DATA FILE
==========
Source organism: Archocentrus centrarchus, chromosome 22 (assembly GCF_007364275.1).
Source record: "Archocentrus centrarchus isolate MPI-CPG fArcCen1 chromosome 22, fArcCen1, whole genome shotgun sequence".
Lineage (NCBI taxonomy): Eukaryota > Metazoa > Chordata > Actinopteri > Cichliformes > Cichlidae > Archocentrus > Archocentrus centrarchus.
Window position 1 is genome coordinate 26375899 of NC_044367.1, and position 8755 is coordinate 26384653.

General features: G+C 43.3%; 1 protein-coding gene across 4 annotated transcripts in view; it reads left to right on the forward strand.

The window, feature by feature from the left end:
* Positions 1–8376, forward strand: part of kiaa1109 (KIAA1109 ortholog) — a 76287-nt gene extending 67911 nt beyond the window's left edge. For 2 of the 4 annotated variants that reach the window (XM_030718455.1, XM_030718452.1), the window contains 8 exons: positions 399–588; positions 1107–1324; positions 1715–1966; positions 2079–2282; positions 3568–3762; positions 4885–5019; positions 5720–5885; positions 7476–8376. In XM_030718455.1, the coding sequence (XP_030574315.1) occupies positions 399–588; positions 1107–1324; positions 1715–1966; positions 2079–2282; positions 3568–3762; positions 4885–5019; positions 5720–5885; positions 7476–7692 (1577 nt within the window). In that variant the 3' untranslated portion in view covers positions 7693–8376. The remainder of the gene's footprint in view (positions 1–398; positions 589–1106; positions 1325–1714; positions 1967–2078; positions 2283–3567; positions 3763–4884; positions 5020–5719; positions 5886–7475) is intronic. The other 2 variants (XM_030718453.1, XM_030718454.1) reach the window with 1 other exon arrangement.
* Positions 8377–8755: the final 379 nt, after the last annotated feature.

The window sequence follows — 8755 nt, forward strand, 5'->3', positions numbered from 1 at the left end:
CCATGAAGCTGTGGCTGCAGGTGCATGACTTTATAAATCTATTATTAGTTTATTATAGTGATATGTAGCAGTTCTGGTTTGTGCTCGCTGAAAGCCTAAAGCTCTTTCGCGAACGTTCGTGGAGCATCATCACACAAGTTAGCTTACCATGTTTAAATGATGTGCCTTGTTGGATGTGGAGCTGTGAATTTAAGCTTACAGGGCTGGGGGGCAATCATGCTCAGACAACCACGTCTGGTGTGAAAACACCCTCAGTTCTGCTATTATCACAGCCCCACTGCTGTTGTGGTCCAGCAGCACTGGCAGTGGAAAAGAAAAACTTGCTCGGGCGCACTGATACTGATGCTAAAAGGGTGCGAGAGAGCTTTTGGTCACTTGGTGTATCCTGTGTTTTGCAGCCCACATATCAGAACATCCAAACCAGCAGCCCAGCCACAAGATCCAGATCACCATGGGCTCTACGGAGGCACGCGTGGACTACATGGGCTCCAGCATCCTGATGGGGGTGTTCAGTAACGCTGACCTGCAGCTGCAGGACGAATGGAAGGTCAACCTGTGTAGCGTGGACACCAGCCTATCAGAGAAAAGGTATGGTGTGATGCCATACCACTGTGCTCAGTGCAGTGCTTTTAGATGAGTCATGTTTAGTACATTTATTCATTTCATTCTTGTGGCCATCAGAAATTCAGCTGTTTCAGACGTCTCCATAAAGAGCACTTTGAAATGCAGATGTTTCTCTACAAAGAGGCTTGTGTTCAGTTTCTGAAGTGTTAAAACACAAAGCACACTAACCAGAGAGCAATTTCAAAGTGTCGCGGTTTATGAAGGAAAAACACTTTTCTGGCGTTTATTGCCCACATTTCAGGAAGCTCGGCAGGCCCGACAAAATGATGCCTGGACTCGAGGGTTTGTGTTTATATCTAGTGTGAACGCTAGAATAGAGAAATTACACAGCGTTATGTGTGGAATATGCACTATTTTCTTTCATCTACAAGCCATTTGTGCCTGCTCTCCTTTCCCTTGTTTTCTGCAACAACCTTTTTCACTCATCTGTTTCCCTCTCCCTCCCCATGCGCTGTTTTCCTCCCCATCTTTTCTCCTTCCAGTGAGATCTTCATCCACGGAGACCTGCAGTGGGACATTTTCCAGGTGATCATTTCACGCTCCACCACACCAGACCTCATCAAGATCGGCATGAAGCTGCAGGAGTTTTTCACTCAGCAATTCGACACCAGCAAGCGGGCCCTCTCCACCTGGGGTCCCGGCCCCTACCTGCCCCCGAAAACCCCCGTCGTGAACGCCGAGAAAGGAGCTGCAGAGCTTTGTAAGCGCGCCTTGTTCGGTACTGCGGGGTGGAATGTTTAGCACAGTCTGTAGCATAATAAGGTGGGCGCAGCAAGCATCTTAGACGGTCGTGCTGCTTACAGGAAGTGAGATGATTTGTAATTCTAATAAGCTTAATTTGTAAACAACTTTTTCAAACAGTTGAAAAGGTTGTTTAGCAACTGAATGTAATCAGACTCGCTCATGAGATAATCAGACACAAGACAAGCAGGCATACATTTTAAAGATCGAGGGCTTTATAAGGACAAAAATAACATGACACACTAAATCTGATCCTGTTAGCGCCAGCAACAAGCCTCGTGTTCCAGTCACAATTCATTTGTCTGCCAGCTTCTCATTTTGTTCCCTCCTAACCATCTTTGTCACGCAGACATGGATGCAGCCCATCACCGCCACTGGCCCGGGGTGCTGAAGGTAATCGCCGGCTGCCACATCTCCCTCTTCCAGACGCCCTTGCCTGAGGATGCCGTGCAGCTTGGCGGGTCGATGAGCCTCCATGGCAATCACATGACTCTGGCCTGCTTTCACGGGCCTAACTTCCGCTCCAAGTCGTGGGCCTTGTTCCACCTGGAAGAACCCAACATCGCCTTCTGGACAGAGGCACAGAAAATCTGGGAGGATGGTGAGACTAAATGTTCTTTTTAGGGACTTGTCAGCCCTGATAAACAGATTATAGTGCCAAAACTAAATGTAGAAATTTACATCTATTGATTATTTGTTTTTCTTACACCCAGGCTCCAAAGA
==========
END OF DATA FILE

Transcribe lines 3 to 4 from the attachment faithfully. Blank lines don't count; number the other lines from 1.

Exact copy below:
Lineage (NCBI taxonomy): Eukaryota > Metazoa > Chordata > Actinopteri > Cichliformes > Cichlidae > Archocentrus > Archocentrus centrarchus.
Window position 1 is genome coordinate 26375899 of NC_044367.1, and position 8755 is coordinate 26384653.